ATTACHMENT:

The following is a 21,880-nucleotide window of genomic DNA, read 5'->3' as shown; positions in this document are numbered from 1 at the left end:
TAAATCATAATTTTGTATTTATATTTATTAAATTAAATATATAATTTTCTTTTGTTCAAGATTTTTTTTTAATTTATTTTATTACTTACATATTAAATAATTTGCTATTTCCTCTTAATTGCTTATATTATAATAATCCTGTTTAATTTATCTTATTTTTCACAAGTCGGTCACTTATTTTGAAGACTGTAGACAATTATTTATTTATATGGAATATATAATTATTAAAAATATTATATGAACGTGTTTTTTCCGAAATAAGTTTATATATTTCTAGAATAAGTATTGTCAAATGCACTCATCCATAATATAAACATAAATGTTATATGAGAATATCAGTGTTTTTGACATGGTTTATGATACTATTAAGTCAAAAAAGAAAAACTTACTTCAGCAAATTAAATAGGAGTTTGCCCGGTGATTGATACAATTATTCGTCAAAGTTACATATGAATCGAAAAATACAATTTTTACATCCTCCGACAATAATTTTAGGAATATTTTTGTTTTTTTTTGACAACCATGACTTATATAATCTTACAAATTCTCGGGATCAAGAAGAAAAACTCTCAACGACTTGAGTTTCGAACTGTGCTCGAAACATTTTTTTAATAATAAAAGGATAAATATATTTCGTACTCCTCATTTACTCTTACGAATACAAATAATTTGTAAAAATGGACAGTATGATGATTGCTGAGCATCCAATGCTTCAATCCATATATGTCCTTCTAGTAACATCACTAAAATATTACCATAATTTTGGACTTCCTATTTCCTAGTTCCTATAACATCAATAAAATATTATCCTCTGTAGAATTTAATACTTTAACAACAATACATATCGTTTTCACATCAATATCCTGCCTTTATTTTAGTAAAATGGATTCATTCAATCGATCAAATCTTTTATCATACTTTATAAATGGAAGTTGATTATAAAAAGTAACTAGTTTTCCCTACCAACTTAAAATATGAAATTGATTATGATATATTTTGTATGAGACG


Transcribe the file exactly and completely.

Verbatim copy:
The following is a 21,880-nucleotide window of genomic DNA, read 5'->3' as shown; positions in this document are numbered from 1 at the left end:
TAAATCATAATTTTGTATTTATATTTATTAAATTAAATATATAATTTTCTTTTGTTCAAGATTTTTTTTTAATTTATTTTATTACTTACATATTAAATAATTTGCTATTTCCTCTTAATTGCTTATATTATAATAATCCTGTTTAATTTATCTTATTTTTCACAAGTCGGTCACTTATTTTGAAGACTGTAGACAATTATTTATTTATATGGAATATATAATTATTAAAAATATTATATGAACGTGTTTTTTCCGAAATAAGTTTATATATTTCTAGAATAAGTATTGTCAAATGCACTCATCCATAATATAAACATAAATGTTATATGAGAATATCAGTGTTTTTGACATGGTTTATGATACTATTAAGTCAAAAAAGAAAAACTTACTTCAGCAAATTAAATAGGAGTTTGCCCGGTGATTGATACAATTATTCGTCAAAGTTACATATGAATCGAAAAATACAATTTTTACATCCTCCGACAATAATTTTAGGAATATTTTTGTTTTTTTTTGACAACCATGACTTATATAATCTTACAAATTCTCGGGATCAAGAAGAAAAACTCTCAACGACTTGAGTTTCGAACTGTGCTCGAAACATTTTTTTAATAATAAAAGGATAAATATATTTCGTACTCCTCATTTACTCTTACGAATACAAATAATTTGTAAAAATGGACAGTATGATGATTGCTGAGCATCCAATGCTTCAATCCATATATGTCCTTCTAGTAACATCACTAAAATATTACCATAATTTTGGACTTCCTATTTCCTAGTTCCTATAACATCAATAAAATATTATCCTCTGTAGAATTTAATACTTTAACAACAATACATATCGTTTTCACATCAATATCCTGCCTTTATTTTAGTAAAATGGATTCATTCAATCGATCAAATCTTTTATCATACTTTATAAATGGAAGTTGATTATAAAAAGTAACTAGTTTTCCCTACCAACTTAAAATATGAAATTGATTATGATATATTTTGTATGAGACG